M: Has Jilian been a resource for you as you make a transition into being more in the spotlight?

L: Yeah, totally. I don’t really think I’m in the spotlight or anything, but… She laughs. I don’t want people to think that I think that I’m famous. Yeah, Jilian’s really helpful. A lot of my friends are really helpful. I think that it’s nice to talk to all different types of people. I talk to a lot of my friends and they all have a different perspective. Some people feel exactly the same way as me about performing, which is that it’s really challenging. And some other people, it’s so natural to them. But everybody has their own perspective on it.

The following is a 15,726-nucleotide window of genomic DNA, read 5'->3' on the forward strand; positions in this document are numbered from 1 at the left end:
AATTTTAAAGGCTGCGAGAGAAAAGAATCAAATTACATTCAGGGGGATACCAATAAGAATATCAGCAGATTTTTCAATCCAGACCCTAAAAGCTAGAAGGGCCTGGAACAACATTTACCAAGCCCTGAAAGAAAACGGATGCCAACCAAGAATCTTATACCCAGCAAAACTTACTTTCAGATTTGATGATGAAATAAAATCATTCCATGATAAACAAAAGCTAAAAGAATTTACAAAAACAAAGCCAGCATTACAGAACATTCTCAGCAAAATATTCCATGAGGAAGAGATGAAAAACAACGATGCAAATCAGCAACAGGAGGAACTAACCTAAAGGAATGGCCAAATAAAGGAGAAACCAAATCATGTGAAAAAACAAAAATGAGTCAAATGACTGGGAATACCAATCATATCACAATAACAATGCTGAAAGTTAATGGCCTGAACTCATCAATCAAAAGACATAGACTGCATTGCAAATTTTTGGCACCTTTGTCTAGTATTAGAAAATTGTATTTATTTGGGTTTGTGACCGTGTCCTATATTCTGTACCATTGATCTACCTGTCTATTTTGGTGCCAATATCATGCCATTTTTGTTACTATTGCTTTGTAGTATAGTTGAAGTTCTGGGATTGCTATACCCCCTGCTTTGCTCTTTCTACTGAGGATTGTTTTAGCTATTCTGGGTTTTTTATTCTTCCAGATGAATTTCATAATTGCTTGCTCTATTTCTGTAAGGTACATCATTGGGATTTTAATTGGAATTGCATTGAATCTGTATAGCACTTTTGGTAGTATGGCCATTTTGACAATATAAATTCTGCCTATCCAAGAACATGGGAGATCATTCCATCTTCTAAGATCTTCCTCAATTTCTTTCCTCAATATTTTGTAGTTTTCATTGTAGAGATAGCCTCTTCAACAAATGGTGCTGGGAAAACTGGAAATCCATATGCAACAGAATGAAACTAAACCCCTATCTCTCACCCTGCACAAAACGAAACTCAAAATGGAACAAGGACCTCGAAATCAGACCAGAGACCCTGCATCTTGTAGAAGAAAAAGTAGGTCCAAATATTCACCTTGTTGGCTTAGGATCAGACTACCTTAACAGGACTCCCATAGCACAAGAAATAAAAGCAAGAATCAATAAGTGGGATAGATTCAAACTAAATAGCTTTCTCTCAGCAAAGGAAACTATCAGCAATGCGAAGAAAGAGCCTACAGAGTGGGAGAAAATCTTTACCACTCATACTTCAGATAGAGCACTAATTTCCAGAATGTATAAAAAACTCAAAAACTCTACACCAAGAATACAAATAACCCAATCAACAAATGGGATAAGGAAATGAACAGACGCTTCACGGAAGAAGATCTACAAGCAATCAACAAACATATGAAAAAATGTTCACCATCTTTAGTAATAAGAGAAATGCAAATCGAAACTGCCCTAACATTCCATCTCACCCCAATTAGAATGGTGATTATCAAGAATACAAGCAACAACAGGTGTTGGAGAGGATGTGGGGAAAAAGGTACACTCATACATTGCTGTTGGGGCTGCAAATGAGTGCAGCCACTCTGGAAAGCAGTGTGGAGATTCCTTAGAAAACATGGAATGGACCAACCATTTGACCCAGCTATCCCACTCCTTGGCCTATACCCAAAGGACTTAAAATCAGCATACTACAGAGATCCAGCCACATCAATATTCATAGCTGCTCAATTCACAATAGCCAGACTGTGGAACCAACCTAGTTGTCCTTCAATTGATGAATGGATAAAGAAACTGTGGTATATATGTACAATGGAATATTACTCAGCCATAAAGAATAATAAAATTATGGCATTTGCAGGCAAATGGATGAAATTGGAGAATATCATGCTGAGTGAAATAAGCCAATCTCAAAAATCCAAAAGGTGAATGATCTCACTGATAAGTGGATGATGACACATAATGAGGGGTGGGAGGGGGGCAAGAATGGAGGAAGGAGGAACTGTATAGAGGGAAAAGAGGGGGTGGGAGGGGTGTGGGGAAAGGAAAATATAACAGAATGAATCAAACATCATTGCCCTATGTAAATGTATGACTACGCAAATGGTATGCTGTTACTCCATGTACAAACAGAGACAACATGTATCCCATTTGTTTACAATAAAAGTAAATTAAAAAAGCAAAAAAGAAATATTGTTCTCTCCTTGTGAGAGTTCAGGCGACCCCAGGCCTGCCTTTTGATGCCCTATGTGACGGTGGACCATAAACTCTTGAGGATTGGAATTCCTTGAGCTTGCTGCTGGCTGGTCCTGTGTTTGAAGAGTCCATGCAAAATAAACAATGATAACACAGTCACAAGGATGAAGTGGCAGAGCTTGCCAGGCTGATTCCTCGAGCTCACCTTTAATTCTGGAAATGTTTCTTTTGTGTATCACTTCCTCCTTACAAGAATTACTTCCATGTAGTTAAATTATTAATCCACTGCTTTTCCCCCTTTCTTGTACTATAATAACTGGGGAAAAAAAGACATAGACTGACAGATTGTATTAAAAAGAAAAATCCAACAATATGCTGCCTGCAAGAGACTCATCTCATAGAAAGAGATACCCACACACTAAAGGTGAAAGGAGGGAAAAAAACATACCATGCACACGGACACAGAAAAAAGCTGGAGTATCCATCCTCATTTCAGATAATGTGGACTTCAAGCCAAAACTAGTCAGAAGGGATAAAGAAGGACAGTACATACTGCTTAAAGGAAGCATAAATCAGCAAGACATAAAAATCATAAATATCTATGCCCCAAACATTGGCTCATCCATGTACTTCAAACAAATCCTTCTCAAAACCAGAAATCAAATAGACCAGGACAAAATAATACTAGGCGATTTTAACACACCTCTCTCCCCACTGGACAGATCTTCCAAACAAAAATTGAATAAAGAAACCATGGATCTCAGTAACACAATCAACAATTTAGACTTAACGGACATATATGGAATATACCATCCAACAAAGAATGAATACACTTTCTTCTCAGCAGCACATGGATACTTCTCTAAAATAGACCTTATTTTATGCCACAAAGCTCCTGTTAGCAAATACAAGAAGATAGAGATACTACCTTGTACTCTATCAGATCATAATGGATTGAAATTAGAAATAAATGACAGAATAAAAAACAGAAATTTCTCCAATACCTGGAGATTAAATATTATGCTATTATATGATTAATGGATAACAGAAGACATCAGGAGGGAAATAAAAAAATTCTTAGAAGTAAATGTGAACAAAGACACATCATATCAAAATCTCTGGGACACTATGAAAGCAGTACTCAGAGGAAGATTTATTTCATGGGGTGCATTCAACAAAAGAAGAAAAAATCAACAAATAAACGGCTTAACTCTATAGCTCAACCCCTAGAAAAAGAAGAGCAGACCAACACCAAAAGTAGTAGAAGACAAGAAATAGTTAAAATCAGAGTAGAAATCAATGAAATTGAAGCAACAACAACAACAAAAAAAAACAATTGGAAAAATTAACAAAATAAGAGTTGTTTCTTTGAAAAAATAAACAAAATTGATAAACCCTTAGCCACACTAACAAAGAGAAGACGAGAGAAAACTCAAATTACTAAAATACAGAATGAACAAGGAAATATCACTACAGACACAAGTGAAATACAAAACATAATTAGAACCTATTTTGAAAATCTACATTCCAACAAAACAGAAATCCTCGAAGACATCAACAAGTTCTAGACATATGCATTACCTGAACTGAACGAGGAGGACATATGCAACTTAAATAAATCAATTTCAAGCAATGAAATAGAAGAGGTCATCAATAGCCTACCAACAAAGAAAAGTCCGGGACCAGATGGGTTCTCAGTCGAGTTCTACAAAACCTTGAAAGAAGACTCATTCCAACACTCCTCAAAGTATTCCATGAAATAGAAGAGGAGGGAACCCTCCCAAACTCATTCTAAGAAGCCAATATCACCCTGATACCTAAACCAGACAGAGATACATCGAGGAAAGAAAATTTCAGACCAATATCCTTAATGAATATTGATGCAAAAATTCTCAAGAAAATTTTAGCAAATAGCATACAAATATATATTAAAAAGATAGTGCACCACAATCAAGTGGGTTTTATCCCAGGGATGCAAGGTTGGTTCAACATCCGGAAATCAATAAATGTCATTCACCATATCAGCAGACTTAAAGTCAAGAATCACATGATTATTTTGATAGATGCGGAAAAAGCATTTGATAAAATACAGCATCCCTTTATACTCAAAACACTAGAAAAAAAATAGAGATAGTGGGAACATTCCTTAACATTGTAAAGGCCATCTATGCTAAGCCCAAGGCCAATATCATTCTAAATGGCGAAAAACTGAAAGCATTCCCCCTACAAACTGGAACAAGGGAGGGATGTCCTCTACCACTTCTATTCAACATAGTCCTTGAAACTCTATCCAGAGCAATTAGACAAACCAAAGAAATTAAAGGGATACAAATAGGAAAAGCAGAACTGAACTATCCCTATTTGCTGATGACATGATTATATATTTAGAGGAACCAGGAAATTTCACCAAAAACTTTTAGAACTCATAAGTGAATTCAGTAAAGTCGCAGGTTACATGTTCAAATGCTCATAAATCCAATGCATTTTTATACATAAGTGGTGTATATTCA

M: So, transitioning more into talking about this project, when did all the pieces start falling together for The Lamb, and how was that process?

L: Well, I was writing songs but, quite frankly, Hardly Art asked for demos. We made them. They said ‘we like them. Do you want to make some more songs?’ And then I wrote those songs. That was in Winter. They came to a show in the Fall in Chicago. It with Girlpool and Palm. In the Fall is when I started really writing. I don’t know, there are some songs that I started a really long time ago and some that I really started writing specifically with the record in mind.

M: What does your writing process look like?